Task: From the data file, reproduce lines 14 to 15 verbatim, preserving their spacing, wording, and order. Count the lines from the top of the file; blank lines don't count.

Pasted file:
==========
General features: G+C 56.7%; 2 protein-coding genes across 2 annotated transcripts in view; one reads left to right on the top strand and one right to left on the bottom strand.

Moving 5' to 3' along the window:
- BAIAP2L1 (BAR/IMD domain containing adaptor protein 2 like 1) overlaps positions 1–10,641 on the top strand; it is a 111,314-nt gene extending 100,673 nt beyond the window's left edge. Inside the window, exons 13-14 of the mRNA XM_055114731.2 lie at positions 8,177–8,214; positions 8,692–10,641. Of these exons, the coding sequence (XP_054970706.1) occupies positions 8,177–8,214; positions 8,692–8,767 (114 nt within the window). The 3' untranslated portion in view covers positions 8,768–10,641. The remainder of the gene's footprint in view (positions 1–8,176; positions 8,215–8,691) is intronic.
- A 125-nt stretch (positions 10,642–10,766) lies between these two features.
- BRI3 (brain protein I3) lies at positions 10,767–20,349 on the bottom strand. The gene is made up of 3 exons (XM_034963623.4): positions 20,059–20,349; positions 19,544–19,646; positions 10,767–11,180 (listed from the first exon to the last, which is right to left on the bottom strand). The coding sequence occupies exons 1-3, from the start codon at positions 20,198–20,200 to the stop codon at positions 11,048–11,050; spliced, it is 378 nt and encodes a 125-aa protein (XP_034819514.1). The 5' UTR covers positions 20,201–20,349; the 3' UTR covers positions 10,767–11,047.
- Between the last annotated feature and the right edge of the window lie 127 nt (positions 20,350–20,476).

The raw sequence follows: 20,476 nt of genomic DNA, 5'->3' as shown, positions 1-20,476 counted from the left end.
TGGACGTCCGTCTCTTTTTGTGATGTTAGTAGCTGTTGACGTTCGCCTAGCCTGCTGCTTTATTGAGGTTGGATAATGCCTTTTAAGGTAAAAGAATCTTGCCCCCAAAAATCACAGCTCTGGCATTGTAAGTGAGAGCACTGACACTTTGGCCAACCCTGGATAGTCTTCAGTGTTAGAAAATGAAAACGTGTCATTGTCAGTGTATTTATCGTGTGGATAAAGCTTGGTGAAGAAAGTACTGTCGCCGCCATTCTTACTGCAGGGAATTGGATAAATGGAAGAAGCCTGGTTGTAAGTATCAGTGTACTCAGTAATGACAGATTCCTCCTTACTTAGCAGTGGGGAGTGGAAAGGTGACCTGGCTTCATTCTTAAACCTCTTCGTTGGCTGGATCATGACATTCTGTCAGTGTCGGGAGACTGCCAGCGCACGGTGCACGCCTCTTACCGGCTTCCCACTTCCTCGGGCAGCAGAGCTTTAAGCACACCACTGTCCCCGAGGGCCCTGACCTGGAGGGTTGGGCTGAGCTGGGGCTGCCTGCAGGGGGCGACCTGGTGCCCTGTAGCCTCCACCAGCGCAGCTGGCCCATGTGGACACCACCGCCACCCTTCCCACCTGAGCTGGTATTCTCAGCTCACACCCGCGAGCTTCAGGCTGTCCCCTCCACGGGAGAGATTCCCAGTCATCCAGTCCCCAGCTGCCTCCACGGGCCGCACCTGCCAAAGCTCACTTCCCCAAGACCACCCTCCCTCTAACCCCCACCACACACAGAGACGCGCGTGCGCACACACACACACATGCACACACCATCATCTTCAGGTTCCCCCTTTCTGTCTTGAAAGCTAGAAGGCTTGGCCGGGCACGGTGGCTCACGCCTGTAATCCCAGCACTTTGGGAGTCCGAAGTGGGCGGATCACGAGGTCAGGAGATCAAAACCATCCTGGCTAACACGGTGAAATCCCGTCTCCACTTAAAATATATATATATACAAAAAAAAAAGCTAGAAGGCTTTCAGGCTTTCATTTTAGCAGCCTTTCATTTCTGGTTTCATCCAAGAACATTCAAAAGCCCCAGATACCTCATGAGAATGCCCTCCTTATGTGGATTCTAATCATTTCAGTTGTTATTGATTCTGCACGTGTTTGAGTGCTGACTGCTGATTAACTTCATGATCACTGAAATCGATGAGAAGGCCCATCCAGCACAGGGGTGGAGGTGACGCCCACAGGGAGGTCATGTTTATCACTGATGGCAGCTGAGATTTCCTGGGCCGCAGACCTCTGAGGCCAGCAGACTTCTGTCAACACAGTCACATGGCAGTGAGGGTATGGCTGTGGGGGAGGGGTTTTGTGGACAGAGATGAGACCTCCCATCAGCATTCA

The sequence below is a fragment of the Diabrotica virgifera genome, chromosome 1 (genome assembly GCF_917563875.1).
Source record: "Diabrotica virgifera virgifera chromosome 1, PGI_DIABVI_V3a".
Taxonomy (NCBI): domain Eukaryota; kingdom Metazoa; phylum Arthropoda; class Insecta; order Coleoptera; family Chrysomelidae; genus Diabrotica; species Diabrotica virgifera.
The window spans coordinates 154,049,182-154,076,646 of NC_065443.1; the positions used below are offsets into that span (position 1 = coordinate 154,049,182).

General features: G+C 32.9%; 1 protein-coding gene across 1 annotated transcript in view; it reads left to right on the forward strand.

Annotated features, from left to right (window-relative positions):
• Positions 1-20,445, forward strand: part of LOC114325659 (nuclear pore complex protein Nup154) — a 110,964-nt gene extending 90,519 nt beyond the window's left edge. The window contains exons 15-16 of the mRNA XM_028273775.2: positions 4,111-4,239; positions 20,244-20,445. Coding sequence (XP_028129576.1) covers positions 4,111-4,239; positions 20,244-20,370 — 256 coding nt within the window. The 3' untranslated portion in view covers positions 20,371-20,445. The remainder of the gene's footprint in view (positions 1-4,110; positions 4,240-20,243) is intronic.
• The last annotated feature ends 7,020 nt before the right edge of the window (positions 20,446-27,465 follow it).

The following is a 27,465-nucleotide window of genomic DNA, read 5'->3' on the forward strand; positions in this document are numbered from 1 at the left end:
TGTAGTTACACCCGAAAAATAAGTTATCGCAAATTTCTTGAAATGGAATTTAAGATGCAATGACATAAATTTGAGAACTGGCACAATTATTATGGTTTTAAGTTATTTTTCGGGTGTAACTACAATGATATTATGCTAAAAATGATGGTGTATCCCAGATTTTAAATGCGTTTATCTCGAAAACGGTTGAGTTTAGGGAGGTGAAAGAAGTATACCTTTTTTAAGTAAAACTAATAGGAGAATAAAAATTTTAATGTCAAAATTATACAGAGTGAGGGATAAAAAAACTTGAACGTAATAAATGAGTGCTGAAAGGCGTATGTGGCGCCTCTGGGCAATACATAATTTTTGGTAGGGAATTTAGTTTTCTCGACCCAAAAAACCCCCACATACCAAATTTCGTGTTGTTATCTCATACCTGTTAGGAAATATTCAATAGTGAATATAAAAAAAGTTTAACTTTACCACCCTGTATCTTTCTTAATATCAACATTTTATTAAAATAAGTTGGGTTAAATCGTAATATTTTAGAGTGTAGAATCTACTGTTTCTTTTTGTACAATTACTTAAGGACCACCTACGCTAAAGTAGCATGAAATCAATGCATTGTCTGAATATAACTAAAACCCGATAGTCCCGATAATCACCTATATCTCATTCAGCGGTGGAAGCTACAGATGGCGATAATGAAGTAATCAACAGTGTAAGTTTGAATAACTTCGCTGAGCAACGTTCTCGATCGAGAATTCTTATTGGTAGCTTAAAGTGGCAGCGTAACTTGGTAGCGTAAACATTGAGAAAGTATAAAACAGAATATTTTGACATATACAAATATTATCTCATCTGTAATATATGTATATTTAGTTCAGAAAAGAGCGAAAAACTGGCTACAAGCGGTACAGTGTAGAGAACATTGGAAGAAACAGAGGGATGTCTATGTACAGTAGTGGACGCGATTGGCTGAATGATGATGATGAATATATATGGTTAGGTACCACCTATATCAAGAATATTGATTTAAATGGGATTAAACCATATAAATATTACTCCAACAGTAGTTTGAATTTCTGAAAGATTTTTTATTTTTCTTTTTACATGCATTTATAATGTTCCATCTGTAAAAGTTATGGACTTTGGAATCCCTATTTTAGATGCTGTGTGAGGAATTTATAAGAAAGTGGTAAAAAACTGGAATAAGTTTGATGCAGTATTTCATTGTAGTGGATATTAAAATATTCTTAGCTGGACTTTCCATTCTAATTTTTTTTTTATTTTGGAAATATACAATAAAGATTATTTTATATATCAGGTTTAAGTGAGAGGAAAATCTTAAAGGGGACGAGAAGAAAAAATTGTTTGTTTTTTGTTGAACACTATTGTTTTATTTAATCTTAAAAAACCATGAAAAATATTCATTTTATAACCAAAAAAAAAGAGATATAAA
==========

Annotated features, from left to right (window-relative positions):
• Positions 1-20,445, forward strand: part of LOC114325659 (nuclear pore complex protein Nup154) — a 110,964-nt gene extending 90,519 nt beyond the window's left edge. The window contains exons 15-16 of the mRNA XM_028273775.2: positions 4,111-4,239; positions 20,244-20,445. Coding sequence (XP_028129576.1) covers positions 4,111-4,239; positions 20,244-20,370 — 256 coding nt within the window. The 3' untranslated portion in view covers positions 20,371-20,445. The remainder of the gene's footprint in view (positions 1-4,110; positions 4,240-20,243) is intronic.